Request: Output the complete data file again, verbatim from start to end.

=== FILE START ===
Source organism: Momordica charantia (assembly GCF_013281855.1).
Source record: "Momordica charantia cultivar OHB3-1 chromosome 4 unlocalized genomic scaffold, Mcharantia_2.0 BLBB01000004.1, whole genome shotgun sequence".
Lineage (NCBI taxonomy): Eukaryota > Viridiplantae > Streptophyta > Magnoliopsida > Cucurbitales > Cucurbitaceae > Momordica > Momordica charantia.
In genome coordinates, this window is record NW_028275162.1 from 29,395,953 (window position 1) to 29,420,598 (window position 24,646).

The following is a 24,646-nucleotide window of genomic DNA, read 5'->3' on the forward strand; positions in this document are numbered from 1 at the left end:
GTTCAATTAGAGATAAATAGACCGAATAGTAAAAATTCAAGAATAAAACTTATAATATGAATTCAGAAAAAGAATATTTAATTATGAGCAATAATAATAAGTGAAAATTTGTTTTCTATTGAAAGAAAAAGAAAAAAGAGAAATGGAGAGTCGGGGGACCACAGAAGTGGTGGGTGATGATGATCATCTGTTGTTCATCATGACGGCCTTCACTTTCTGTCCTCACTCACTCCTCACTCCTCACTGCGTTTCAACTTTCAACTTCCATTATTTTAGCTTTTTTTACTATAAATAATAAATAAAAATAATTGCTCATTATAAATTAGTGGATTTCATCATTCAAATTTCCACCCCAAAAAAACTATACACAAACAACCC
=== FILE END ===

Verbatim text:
Source organism: Momordica charantia (assembly GCF_013281855.1).
Source record: "Momordica charantia cultivar OHB3-1 chromosome 4 unlocalized genomic scaffold, Mcharantia_2.0 BLBB01000004.1, whole genome shotgun sequence".
Lineage (NCBI taxonomy): Eukaryota > Viridiplantae > Streptophyta > Magnoliopsida > Cucurbitales > Cucurbitaceae > Momordica > Momordica charantia.
In genome coordinates, this window is record NW_028275162.1 from 29,395,953 (window position 1) to 29,420,598 (window position 24,646).

The following is a 24,646-nucleotide window of genomic DNA, read 5'->3' on the forward strand; positions in this document are numbered from 1 at the left end:
GTTCAATTAGAGATAAATAGACCGAATAGTAAAAATTCAAGAATAAAACTTATAATATGAATTCAGAAAAAGAATATTTAATTATGAGCAATAATAATAAGTGAAAATTTGTTTTCTATTGAAAGAAAAAGAAAAAAGAGAAATGGAGAGTCGGGGGACCACAGAAGTGGTGGGTGATGATGATCATCTGTTGTTCATCATGACGGCCTTCACTTTCTGTCCTCACTCACTCCTCACTCCTCACTGCGTTTCAACTTTCAACTTCCATTATTTTAGCTTTTTTTACTATAAATAATAAATAAAAATAATTGCTCATTATAAATTAGTGGATTTCATCATTCAAATTTCCACCCCAAAAAAACTATACACAAACAACCC